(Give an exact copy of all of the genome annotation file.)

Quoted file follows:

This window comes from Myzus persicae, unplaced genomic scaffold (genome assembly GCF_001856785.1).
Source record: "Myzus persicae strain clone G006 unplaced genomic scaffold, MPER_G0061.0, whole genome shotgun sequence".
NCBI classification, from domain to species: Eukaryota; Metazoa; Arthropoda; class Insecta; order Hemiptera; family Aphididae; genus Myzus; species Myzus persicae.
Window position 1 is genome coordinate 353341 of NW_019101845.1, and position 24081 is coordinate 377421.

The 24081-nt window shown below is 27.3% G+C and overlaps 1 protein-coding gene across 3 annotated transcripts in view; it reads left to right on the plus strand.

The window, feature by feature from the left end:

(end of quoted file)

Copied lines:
This window comes from Myzus persicae, unplaced genomic scaffold (genome assembly GCF_001856785.1).
Source record: "Myzus persicae strain clone G006 unplaced genomic scaffold, MPER_G0061.0, whole genome shotgun sequence".
NCBI classification, from domain to species: Eukaryota; Metazoa; Arthropoda; class Insecta; order Hemiptera; family Aphididae; genus Myzus; species Myzus persicae.
Window position 1 is genome coordinate 353341 of NW_019101845.1, and position 24081 is coordinate 377421.

The 24081-nt window shown below is 27.3% G+C and overlaps 1 protein-coding gene across 3 annotated transcripts in view; it reads left to right on the plus strand.

The window, feature by feature from the left end: